GARDENING COLUMN: Ants (and termites) are swarming

Credit: Getty Images

Credit: Getty Images

This past week in my office, our summer interns wouldn’t go into their office because of numerous flies all over the place. They were not flies but rather swarming ants. Perhaps you have seen these lately? Or maybe swarming termites?

First, the difference between ants and termites. Ants have elbowed antenna; they are bent in the middle and look like an elbow. Ants have a constricted waste; in the middle of their body, it looks like they have a tight belt.

Termites have a beaded antenna; it looks like several tiny beads hooked together. Termites don’t have a constricted middle. While ants may be worrisome, termites are much more.

In the spring, under certain conditions (usually after a rain), ants leave their crowded nests to find a new home. They “swarm” or fly around looking to mate. This occurs for a short period of time; they mate and start to build a new home. Termites swarm as well.

If ants are swarming inside the house, or our office as it was, it indicates that there is likely moisture in the area (outside or in the walls) because ants like moisture. It could also indicate that they are living under the concrete or even in the walls of the building.

Last year I learned from my entomologist friend, Jen Andon, about ants that nest in the walls of a house. We have had a problem in the kitchen in two different areas with ants. Anytime there is any trace of food on the floor, they were there in mobs.

Now understand, I try to keep my floors clean, but when you have toddlers running around periodically, and no dog, things get left on the floor. These ants are amazing. They find the food before you can even sweep the floor!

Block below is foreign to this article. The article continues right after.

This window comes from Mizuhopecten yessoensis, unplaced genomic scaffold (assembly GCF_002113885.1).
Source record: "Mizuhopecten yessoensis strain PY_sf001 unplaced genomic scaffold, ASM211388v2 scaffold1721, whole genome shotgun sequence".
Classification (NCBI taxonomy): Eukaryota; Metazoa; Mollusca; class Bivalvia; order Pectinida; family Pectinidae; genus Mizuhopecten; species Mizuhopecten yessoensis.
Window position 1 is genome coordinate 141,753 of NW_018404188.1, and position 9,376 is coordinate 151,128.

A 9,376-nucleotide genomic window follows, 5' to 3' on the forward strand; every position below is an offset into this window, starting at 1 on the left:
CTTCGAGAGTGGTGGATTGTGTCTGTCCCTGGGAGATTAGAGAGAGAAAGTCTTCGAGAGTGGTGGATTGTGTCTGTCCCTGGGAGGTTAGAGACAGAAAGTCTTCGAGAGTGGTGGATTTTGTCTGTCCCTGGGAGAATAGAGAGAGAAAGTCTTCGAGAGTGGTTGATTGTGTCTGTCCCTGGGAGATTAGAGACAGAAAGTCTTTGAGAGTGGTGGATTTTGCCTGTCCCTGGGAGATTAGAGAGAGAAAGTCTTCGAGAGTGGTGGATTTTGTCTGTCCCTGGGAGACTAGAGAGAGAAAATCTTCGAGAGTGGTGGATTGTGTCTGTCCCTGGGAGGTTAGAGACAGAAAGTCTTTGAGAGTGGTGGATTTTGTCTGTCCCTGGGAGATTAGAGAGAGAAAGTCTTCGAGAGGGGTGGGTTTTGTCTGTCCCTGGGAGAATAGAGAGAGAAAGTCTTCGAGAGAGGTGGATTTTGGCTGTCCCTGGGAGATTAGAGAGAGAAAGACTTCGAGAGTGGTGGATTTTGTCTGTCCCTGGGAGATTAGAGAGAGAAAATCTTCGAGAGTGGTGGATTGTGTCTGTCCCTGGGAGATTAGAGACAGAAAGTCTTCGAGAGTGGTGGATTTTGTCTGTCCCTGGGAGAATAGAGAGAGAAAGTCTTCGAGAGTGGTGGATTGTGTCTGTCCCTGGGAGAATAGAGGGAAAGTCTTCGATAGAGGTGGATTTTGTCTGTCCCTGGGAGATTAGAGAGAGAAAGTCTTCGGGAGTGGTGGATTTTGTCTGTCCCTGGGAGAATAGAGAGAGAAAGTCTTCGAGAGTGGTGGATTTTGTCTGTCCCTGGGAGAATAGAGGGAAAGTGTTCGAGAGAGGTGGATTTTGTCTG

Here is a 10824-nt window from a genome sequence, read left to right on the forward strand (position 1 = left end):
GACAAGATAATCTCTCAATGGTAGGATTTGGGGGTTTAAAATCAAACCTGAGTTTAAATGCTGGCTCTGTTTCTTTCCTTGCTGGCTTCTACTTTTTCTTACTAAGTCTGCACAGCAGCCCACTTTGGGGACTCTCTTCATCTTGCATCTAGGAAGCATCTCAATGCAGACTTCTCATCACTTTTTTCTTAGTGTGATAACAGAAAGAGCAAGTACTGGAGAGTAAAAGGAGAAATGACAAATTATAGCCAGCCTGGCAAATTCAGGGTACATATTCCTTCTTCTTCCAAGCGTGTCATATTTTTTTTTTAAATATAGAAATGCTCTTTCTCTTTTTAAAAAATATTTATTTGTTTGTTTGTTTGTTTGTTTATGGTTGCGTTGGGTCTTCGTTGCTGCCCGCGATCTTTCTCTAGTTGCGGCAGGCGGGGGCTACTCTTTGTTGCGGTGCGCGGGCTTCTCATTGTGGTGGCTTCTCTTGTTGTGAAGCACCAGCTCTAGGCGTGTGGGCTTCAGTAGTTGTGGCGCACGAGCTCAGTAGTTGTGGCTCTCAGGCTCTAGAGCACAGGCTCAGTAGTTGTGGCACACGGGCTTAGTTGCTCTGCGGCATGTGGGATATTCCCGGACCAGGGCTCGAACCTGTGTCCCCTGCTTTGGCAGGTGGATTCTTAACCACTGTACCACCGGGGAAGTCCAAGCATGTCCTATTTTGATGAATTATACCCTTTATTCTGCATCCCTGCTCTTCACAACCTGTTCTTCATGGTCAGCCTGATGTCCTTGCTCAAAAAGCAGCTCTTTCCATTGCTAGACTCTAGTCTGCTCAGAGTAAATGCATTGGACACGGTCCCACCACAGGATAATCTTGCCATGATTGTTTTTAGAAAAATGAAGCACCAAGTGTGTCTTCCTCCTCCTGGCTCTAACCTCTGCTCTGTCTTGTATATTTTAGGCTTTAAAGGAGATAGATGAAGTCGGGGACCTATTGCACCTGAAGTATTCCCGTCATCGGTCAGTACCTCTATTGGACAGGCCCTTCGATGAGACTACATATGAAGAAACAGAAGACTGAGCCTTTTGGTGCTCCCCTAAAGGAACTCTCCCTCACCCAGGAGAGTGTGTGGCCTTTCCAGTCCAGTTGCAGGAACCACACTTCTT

Spraying around the perimeter of the outside of the house helps to prevent ants from getting into the house. However, there was concrete around the walls of this area of the house and no sign of the ants outside.

She suspected that they were inside the walls and suggested the traps made of boric acid. They go into these traps and carry the boric acid back to their home. It worked quite well as we only have a few every now and then.

I also learned about pavement ants from her a few years ago. These are incredibly fascinating. If you ever see hundreds of ants on the sidewalk, look closely at them. They are battling for home territory.

A colony will invade another colony and fight to take over. I sat on the sidewalk for 10 minutes watching these critters fight each other to the death. It was amazing.

“Winner winner chicken dinner” applies here — the winners take the dead home to feed upon. Winner winner, ant dinner, anyone?

If you want to learn more about ants, go to and search for ants. Joe Boggs writes a great article about the pavement ants with lots of great photos!

Pamela Corle-Bennett is the state master gardener volunteer coordinator and horticulture educator for Ohio State University Extension. Contact her by email at

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